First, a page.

June 21, 2013
You all know that I’ve been in love with Frenchie for months. Well now, Chef Marchand has opened his third restaurant on Rue du Nil to help me live the dream of having Frenchie for breakfast, lunch, and dinner.
Frenchie To Go is open from early morning to just before the restaurant and bar à vins open for dinner. There’s breakfast all day, consisting of an english muffin sandwich with a pile of maple-smoked bacon (egg is weirdly not automatically included, but can be had for an extra €0.70) as well as various decidedly American pastries such as donuts, muffins, and brownies. No viennoiseries here.
The lunch menu, served 1-4pm, seems designed for Anglophone expats of various stripes who miss the various iterations of take-out and street foods of their homelands. Think fish and chips, lobster rolls (the biggest-ticket item at €22), and hot dogs. If you’ve eaten at Frenchie bar à vins recently, some of these concoctions will be familiar to you: the pulled pork has been a messy favorite forever, but my go-to has always been the reuben, made with pastrami maison, sharp cheddar, and tangy coleslaw on crusty pain des amis that’s entirely saturated with butter and grilled. There’s really no other way to describe it but daaaaaaang.
dining out, paris |
Tags: american food paris, food, food photography, france, frenchie, frenchie breakfast, frenchie lunch, frenchie paris, frenchie to go, greg marchand, gregory marchand, paris, paris restaurant, photography, pulled pork, restaurant, reuben, take-out paris, travel |
June 19, 2013
There’s a question I like to ask people when I’m conducting interviews: “what’s your favorite flower?”
I know it seems incredibly random and it usually comes out of left field, but I continue to ask because of all the interesting answers I get. Most of the time when a person loves a flower it’s not just because it’s pretty. There’s a backstory, or a metaphor, or a deep-seeded feeling of kinship behind the types of flowers they like.
Sunflowers, because of the way they represent the march of time and the seasons. Red roses, because that’s what her parents always gave her after a show. Baby’s breath, because she remembers romping through a field of them as a child, completely carefree. Peonies, because of the way they start out as a tiny bulb, then stretch and yawn and wake up into a riot of petals.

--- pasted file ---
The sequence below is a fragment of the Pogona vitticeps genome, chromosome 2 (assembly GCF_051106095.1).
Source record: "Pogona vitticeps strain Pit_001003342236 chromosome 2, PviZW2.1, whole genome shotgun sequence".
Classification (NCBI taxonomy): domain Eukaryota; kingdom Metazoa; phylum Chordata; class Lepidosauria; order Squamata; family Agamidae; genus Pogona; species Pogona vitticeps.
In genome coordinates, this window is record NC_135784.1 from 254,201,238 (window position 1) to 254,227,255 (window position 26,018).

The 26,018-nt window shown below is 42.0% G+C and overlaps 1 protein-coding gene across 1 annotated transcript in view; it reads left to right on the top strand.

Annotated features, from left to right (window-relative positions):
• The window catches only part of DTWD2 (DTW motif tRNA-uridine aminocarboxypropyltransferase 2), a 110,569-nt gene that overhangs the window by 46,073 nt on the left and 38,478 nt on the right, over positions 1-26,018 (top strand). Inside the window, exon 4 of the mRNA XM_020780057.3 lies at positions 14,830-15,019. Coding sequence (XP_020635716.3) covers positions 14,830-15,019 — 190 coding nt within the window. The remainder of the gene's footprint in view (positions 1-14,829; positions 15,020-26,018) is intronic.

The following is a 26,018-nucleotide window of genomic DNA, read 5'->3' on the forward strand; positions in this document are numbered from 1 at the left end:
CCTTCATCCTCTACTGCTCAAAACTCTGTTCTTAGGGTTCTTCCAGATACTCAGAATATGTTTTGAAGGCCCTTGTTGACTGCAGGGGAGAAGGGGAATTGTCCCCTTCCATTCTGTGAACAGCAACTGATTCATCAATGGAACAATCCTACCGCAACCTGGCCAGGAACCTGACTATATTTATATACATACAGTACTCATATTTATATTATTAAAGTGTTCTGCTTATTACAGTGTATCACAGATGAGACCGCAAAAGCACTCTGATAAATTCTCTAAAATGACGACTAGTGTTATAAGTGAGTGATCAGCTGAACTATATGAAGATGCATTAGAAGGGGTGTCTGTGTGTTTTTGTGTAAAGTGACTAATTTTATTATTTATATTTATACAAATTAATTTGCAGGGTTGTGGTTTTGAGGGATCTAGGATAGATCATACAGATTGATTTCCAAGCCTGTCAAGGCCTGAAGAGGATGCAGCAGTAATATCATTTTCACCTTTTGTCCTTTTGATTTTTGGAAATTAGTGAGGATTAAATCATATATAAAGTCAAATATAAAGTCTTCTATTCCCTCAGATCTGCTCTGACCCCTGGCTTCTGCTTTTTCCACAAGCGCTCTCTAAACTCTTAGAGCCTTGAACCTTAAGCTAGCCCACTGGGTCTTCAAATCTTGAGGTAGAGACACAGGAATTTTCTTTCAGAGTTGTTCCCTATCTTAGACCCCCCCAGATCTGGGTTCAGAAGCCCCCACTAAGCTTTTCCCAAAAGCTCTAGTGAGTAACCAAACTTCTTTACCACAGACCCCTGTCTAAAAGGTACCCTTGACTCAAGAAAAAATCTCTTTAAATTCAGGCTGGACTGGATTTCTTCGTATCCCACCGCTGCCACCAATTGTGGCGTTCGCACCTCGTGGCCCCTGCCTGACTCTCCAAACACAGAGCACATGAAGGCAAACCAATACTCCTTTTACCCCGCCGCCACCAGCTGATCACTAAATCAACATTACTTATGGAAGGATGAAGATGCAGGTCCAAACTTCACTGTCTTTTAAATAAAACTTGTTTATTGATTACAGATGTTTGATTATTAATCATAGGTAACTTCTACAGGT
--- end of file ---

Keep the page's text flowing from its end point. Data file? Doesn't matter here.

June 13, 2013
The front door to Sainte-Chapelle deposits you in the lower chapel, which is, you know, fine. But then, you walk up the stairs to the upper chapel, and it’s almost impossible to stop yourself from gasping.
This place truly can’t be captured in photos. The height and the color and the light all kind of blend together and make your mind seize up until you’re just standing there, mouth slightly agape, eyes glazed over, your brain unable to output anything more advanced than, “oooh, pretty” for a few minutes.
If you go on a sunny day (which you should), the light that filters in through the massive windows stains the floor in constantly-changing patterns. It’s magical.
June 11, 2013
There are places I walk into and instantly know I’ll be a regular. Soul Kitchen was one of those places.
I first headed to this little behind-the-butte café due to a recommendation from Jackie and I can’t thank her enough. I’m here at least a couple of days a week now, leeching off their wifi and churning out some work while the restaurant bustles around me. I’m sitting in my usual corner seat as I type this, actually, listening to their awesome soundtrack which today includes Alt-J, Rufus Wainwright, Woodkid, and Regina Spektor.
Charming without being cutesy, hip without being pretentious, Soul Kitchen is run by the Anzel sisters, the sweetest restaurateurs you’ll ever meet. They serve simple, homemade food that’s often vegetarian, using fresh, seasonal ingredients. I realized last week that I had accidentally been eating vegetarian for three days because of this restaurant — and if you’ve been to Paris, you know what a feat this is.